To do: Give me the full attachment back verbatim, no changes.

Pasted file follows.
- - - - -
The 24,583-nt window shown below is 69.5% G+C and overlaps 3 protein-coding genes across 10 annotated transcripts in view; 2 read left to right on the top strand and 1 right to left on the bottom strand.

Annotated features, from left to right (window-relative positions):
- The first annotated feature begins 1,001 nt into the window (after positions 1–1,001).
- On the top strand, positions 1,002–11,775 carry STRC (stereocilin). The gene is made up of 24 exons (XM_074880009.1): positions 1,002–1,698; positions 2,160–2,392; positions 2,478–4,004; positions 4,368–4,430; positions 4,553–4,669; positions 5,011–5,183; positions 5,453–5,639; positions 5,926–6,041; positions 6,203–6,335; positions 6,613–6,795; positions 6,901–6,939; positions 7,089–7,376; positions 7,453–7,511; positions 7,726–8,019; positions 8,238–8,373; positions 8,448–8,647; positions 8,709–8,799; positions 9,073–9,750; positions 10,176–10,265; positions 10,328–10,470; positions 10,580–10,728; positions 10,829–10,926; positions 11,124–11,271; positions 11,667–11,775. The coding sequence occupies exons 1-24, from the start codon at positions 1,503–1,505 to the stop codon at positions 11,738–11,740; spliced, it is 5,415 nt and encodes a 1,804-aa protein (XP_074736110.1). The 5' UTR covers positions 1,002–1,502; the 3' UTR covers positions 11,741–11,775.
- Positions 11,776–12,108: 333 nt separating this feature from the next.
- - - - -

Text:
The 24,583-nt window shown below is 69.5% G+C and overlaps 3 protein-coding genes across 10 annotated transcripts in view; 2 read left to right on the top strand and 1 right to left on the bottom strand.

Annotated features, from left to right (window-relative positions):
- The first annotated feature begins 1,001 nt into the window (after positions 1–1,001).
- On the top strand, positions 1,002–11,775 carry STRC (stereocilin). The gene is made up of 24 exons (XM_074880009.1): positions 1,002–1,698; positions 2,160–2,392; positions 2,478–4,004; positions 4,368–4,430; positions 4,553–4,669; positions 5,011–5,183; positions 5,453–5,639; positions 5,926–6,041; positions 6,203–6,335; positions 6,613–6,795; positions 6,901–6,939; positions 7,089–7,376; positions 7,453–7,511; positions 7,726–8,019; positions 8,238–8,373; positions 8,448–8,647; positions 8,709–8,799; positions 9,073–9,750; positions 10,176–10,265; positions 10,328–10,470; positions 10,580–10,728; positions 10,829–10,926; positions 11,124–11,271; positions 11,667–11,775. The coding sequence occupies exons 1-24, from the start codon at positions 1,503–1,505 to the stop codon at positions 11,738–11,740; spliced, it is 5,415 nt and encodes a 1,804-aa protein (XP_074736110.1). The 5' UTR covers positions 1,002–1,502; the 3' UTR covers positions 11,741–11,775.
- Positions 11,776–12,108: 333 nt separating this feature from the next.